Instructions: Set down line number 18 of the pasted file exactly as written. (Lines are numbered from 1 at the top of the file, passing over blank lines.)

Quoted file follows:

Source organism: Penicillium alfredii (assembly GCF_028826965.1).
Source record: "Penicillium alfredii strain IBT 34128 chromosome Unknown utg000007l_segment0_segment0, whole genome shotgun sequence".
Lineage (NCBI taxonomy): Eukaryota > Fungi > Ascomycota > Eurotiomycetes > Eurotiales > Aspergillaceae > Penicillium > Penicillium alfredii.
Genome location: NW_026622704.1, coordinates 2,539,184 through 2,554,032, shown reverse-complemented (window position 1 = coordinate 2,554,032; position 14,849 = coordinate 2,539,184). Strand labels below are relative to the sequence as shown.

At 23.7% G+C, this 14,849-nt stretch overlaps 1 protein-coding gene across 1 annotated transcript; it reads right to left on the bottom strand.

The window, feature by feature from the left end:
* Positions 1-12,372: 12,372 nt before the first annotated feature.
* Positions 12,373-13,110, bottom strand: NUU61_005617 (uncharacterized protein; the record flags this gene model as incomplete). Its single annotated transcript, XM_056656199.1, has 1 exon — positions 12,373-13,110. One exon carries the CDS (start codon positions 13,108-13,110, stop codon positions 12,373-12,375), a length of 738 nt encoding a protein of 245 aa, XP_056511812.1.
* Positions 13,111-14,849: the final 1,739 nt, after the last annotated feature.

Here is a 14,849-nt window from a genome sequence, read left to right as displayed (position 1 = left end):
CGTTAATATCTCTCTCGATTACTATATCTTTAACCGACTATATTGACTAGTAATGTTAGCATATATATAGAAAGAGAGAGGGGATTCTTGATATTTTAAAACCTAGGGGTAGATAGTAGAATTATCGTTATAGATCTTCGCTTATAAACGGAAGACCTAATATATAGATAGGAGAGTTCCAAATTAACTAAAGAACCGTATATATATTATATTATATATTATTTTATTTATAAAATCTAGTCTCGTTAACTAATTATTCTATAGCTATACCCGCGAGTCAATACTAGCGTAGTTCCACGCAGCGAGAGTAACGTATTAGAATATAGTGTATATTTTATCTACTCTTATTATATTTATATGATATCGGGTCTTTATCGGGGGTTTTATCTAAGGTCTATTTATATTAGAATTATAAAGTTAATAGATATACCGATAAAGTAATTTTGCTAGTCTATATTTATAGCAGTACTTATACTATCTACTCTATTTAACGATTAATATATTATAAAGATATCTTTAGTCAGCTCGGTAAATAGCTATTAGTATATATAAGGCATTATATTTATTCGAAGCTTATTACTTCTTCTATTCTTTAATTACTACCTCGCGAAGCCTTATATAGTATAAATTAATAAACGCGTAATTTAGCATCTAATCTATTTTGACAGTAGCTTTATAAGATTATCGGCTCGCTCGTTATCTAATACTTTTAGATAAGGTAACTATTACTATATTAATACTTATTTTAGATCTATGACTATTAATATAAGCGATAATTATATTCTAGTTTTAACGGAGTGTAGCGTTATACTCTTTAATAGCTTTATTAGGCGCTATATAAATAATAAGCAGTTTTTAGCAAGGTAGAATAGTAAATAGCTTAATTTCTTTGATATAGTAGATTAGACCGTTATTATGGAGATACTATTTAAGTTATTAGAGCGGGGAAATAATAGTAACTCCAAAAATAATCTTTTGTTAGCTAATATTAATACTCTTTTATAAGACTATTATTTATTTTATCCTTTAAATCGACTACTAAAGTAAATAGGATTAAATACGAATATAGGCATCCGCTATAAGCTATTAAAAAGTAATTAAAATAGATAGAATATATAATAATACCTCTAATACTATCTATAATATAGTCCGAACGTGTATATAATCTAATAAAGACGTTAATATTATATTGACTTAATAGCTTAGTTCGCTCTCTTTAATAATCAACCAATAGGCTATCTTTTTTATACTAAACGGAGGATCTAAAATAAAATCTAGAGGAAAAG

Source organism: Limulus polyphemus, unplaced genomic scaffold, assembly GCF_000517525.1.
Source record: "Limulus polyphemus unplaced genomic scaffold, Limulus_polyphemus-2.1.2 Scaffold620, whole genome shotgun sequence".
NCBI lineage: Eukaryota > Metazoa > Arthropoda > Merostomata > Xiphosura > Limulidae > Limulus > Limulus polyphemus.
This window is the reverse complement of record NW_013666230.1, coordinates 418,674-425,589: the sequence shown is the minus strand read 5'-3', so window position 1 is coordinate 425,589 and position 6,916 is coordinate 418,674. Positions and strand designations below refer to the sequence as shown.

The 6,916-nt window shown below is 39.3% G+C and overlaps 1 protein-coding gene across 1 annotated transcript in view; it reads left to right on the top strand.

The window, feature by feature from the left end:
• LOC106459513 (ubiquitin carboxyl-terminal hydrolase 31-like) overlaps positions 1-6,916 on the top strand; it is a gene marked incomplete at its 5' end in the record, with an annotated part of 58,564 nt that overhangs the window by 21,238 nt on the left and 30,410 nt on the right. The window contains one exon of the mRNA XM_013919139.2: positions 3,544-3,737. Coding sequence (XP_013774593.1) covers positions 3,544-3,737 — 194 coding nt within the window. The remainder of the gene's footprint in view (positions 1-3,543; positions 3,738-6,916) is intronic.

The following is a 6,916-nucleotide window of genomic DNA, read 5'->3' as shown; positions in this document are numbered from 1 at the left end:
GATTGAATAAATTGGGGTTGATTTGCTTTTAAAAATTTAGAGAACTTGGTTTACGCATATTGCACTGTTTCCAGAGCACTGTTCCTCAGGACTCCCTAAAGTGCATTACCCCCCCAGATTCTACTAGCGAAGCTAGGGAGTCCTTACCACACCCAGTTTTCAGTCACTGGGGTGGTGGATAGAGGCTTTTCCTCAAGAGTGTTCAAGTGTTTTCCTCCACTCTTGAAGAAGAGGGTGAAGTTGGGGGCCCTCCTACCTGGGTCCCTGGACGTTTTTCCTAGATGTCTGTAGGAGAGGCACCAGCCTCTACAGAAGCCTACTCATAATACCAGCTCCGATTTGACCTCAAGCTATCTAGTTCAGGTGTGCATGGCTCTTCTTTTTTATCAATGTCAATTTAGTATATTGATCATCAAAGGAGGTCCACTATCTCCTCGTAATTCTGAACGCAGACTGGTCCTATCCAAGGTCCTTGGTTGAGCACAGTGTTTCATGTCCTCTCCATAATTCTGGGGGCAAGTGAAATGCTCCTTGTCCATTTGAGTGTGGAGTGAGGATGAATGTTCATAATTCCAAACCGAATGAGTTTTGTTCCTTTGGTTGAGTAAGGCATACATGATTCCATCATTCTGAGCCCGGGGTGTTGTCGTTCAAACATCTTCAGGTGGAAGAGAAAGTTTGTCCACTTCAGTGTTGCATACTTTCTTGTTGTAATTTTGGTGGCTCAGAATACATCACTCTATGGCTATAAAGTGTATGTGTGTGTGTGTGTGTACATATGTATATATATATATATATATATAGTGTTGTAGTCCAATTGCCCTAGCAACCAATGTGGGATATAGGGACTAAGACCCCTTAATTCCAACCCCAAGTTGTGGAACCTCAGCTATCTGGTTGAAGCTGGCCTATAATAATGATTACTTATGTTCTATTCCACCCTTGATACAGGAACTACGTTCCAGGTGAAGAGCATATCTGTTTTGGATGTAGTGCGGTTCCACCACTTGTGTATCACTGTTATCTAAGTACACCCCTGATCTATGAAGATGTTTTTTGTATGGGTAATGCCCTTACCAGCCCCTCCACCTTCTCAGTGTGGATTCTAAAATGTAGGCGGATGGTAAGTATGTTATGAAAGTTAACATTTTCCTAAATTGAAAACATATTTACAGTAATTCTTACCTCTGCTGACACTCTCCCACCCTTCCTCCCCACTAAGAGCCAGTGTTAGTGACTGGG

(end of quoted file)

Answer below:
• LOC106459513 (ubiquitin carboxyl-terminal hydrolase 31-like) overlaps positions 1-6,916 on the top strand; it is a gene marked incomplete at its 5' end in the record, with an annotated part of 58,564 nt that overhangs the window by 21,238 nt on the left and 30,410 nt on the right. The window contains one exon of the mRNA XM_013919139.2: positions 3,544-3,737. Coding sequence (XP_013774593.1) covers positions 3,544-3,737 — 194 coding nt within the window. The remainder of the gene's footprint in view (positions 1-3,543; positions 3,738-6,916) is intronic.